Can J Diet Pract Res. 2022 Nov 22:1-5. doi: 10.3148/cjdpr-2022-027. Online ahead of print.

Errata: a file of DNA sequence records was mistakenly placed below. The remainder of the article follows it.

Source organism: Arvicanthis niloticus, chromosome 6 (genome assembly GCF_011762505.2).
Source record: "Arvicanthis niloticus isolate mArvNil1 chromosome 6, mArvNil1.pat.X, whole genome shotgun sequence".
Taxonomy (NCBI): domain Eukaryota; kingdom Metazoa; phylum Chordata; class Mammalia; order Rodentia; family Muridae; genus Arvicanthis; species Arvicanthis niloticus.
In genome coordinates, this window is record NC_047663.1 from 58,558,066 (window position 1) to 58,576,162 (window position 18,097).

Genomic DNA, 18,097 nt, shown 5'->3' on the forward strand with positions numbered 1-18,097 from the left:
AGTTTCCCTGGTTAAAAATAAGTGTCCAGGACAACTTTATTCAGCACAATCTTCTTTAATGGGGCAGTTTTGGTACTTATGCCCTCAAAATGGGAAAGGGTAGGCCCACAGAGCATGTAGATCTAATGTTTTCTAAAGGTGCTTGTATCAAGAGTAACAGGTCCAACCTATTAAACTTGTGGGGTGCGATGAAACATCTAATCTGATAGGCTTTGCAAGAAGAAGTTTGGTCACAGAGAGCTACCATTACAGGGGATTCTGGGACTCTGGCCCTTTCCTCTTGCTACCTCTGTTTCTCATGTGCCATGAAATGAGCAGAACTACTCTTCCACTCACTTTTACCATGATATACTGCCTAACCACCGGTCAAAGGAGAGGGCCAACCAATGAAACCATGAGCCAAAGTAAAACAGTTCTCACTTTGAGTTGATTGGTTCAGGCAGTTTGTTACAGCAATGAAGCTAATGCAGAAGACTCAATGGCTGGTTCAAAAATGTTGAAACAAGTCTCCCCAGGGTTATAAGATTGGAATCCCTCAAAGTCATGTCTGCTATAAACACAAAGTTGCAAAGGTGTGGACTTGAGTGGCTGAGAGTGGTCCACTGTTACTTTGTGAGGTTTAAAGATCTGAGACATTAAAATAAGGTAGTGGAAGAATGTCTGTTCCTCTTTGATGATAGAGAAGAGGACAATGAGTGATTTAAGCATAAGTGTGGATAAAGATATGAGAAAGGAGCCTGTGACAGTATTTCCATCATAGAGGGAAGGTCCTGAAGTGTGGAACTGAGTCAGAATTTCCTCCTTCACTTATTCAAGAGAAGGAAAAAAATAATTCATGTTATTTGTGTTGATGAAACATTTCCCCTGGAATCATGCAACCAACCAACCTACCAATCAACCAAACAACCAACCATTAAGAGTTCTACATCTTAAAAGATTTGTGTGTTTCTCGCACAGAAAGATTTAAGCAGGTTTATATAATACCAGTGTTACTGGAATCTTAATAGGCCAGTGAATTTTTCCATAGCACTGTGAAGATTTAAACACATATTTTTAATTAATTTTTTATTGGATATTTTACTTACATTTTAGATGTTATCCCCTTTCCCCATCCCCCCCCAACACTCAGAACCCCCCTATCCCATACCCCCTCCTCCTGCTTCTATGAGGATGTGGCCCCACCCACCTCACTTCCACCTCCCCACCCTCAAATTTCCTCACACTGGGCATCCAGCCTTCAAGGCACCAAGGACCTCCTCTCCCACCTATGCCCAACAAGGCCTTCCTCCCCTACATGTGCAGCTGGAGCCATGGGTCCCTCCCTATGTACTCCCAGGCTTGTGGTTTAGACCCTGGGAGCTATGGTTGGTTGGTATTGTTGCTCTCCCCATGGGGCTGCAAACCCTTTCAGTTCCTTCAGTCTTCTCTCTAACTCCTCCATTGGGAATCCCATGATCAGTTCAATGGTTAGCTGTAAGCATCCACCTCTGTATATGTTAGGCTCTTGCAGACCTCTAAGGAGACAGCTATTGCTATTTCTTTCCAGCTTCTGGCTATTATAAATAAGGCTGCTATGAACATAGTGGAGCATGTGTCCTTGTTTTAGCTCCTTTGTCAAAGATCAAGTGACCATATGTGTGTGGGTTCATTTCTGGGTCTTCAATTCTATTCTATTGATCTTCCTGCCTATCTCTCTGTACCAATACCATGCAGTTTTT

Ultra-processed foods (UPFs) have become a major contributor to the diets of Canadians, with a recent report from Statistics Canada suggesting Canadians are consuming almost one-half of their calories from UPFs. Research has linked UPF consumption with increased risk for chronic diseases such as cardiovascular disease and type 2 diabetes, among others. This paper sought to investigate the popularity of UPFs, particularly among children and teens, utilizing the socioecological model as a framework to illustrate how influences at multiple levels (i.e., public policy, organizational, community, interpersonal, and individual) have played a role in the proliferation of UPFs. Evidence from previous studies is used to identify how factors at different levels may influence UPF consumption and discuss potential strategies for reducing UPF consumption. To meaningfully reduce UPF consumption among Canadians, all levels should be considered, with the goal of creating a healthier Canadian population.